Wednesday, April 28, 2010

A Life Well Wasted

Last week I claimed that I would post an update within 24 hours, but here we are close to a week later and I’m writing an update that may not wrap up the timeline I started in the last one. I have not been ignoring the time going by; far from it, as a matter of fact, I’ve been obsessed with the passing of time, in it’s many colors, over the last few days. I worry about time spent, and time wasted. I worry that I am running out of time, and in my battle to not waste a single minute, I miss important events, and thus find myself wasting it, regardless. You may think I’m taking time off to write this update, but in fact I don’t have the time to give, I’m writing on borrowed time.


As an International Studies Major focusing on East Asia, classes revolving around culture and politics are my bread and butter. How better to study one’s subject then to drop oneself right into the thick of it. It seems logical to me that if I wanted to study East Asia, then being in Japan would be conducive to that. If you agree with me on that point, then you are wrong, as far as Akita International University is concerned.

As the term began, the foreign students were tasked with choosing their classes. Since our application process is very in-depth and lengthy, it really is impractical for us to apply for classes when the Japanese students do. For this reason we are handed a course catalogue and an add/drop application when we first step foot on campus. We are given three days to decide our classes before the term starts up. There is one exception of course, and that’s our Japanese Language class, which we are assigned.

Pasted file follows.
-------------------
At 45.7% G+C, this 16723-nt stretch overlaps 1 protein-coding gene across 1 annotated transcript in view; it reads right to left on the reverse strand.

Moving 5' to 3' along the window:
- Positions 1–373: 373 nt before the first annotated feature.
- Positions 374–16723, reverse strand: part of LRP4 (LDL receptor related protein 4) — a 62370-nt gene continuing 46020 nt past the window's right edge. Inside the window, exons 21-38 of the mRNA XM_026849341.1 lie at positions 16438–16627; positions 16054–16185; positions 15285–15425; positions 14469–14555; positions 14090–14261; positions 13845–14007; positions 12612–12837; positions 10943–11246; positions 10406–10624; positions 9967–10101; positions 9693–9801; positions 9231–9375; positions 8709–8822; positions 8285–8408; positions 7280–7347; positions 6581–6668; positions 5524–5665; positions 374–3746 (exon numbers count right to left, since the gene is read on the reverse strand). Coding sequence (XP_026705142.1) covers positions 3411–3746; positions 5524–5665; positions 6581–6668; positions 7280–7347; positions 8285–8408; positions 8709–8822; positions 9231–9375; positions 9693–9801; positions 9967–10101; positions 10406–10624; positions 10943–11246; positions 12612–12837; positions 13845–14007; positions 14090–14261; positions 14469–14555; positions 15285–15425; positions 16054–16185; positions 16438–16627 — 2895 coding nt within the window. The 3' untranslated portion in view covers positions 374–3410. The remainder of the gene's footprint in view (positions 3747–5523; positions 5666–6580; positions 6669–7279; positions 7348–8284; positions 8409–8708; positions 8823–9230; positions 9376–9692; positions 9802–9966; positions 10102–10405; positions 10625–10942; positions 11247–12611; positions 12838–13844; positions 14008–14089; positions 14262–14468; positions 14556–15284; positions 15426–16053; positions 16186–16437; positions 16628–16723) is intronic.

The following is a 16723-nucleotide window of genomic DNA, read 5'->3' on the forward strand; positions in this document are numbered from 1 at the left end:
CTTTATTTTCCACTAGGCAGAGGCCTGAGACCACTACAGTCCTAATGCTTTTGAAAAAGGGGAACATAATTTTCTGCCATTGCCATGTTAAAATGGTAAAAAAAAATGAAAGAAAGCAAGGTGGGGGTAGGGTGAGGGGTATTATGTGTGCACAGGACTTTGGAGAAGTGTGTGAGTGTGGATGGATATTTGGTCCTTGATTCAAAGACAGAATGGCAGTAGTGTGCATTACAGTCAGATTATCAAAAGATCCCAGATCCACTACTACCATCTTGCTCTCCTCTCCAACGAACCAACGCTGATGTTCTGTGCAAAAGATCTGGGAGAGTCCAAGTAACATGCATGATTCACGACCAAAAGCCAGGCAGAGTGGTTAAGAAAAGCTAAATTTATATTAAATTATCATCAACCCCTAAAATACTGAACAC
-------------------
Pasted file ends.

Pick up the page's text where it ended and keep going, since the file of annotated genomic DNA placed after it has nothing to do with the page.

From Study Abroad: AIU

In addition to the difficulty of scheduling full time around one static class 4 days a week, I was surprised (or maybe shocked is the better word) to find ALL Japanese culture classes offered here are in the 200 level. To those of you not currently going to school for a Bachelors degree, this means that they are next to useless for a degree-seeking junior. I’ve already taken all the elective credits I need or my degree, and therefore the only classes I can take (that go towards my degree) are upper-division (300-400 level) culture and foreign politics classes. With this in mind you can imagine my panic at finding that there are zero of such classes available here. I ended up filling my schedule with a class on International Law (focusing on no state in particular) and Mass Media in East Asia (focusing on China). Portland State has more upper-division Japanese Culture classes then AIU. I guess the lesson to be learned here is, if you want to study a foreign country, said country would be the worst place to do it. Nonsense, I know.
Much like America, Japan loves paperwork. Before we ever got our hands on class registration forms we were sat down individually and set on signing what felt like every piece of paper in Japan. In the end, I found myself registered for a Foreign Registration Card, Japanese Healthcare, and a bank account. I certainly don’t recall which papers I signed to get what, so questions about the work it took to get one or the other are a waste of breath, it was all one avalanche of paperwork for me.

The Alien Registration Card is a neat little device. Calling a slip of paper a device may seem strange, but it just does so much, it seemed like the best word to use. I suppose the closest comparison would be our Social Security Cards. The exception is that I’ve had to pull the FRC out on multiple occasions. This is probably a phenomenon only experienced by foreign students, however.

From Japan Pictures